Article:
1775. In Massachusetts, the conflict between the British Empire and the American colonies becomes all out war. In the colony of New York, the Six Nations - or “League of Peace and Power” – must decide if they are going to participate in the war, and alongside whom. In the Mohawk River Valley a mestizo world exists. It is a great community of Indians, Irish and Scottish, founded by Sir William Johnson, Superintendent of Indian Affairs appointed by King George. The thunder of war is heard in Boston and continues getting closer, old bonds are broken, the land that Sir William called "Iroquoireland" becomes a scene of hate and resentment. The war chief Joseph Brant Thayendanegea has to make a decision and set off, taking his people far from their native land, going beyond the world he has always known.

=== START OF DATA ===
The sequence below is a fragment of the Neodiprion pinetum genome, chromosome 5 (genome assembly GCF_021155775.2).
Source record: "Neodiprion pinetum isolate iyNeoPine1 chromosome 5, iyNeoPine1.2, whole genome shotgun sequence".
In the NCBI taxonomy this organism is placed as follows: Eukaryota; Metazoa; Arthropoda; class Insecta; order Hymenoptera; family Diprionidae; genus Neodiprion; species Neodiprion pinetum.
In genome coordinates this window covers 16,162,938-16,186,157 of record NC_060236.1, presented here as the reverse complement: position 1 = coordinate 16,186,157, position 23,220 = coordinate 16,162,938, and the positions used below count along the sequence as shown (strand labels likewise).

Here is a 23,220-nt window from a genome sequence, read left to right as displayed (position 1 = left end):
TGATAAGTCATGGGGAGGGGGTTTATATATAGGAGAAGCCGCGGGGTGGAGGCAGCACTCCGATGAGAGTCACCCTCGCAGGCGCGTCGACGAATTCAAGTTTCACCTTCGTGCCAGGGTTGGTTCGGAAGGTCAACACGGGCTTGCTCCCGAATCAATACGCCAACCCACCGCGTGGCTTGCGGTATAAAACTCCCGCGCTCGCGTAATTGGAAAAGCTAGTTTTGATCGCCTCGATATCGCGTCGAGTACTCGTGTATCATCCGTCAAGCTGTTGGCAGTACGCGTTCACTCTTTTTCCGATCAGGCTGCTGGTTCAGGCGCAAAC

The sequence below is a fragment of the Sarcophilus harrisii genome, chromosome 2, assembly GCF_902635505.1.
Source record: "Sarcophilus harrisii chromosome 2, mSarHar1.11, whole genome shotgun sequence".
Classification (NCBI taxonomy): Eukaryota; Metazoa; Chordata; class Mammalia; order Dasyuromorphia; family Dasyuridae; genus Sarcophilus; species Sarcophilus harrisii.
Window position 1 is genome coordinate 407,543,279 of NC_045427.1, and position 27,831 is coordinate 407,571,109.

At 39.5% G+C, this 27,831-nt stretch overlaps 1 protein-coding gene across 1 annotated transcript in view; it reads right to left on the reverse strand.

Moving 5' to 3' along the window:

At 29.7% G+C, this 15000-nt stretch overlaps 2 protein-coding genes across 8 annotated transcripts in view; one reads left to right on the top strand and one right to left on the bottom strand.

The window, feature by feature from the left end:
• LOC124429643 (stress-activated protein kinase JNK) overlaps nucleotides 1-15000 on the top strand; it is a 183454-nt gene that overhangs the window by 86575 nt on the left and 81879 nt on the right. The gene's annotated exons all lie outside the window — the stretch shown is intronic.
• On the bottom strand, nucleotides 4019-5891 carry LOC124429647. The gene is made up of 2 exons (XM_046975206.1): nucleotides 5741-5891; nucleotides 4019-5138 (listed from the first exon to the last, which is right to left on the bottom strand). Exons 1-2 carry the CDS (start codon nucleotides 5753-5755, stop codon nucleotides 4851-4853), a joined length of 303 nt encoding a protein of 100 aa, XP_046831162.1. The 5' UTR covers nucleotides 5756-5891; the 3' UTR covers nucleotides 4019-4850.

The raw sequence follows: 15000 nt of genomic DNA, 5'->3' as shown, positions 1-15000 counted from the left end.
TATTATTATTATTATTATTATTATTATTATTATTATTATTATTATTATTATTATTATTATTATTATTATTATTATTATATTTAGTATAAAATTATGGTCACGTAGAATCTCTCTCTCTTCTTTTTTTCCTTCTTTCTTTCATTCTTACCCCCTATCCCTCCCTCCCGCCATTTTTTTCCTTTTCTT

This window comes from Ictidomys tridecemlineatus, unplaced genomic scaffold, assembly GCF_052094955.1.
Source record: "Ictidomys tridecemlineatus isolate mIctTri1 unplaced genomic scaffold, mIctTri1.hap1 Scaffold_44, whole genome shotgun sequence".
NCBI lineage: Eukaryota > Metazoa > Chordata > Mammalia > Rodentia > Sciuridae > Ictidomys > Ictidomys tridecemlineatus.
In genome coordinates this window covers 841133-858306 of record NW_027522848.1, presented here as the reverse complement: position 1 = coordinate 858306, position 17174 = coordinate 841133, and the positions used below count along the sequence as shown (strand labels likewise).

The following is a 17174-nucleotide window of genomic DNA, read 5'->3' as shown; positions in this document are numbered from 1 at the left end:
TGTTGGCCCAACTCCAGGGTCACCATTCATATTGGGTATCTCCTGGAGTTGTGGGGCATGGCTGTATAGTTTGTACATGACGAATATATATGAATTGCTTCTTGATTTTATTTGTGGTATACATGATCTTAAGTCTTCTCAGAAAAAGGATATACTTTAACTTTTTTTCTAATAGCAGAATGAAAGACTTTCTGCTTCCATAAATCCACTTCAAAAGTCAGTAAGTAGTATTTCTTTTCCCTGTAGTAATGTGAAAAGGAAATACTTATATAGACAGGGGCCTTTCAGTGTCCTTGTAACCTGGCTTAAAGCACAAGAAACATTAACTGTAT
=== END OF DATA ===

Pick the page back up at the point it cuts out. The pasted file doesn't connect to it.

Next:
WU MING is a collective of Italian fiction writers, founded in Bologna in January 2000. Its books include the bestselling novel Q, published under the group’s previous pseudonym, Luther Blissett, and the Cold War thriller 54.
They had brought the children along as well, so that they might one day tell their children and grandchildren. After many attempts, they had finally stood the pole upright. The Liberty Pole.
A birch trunk, properly cleaned and smoothed. A tangle of rope. A red fabric rectangle cut from a blanket. The banner of the Continental Congress.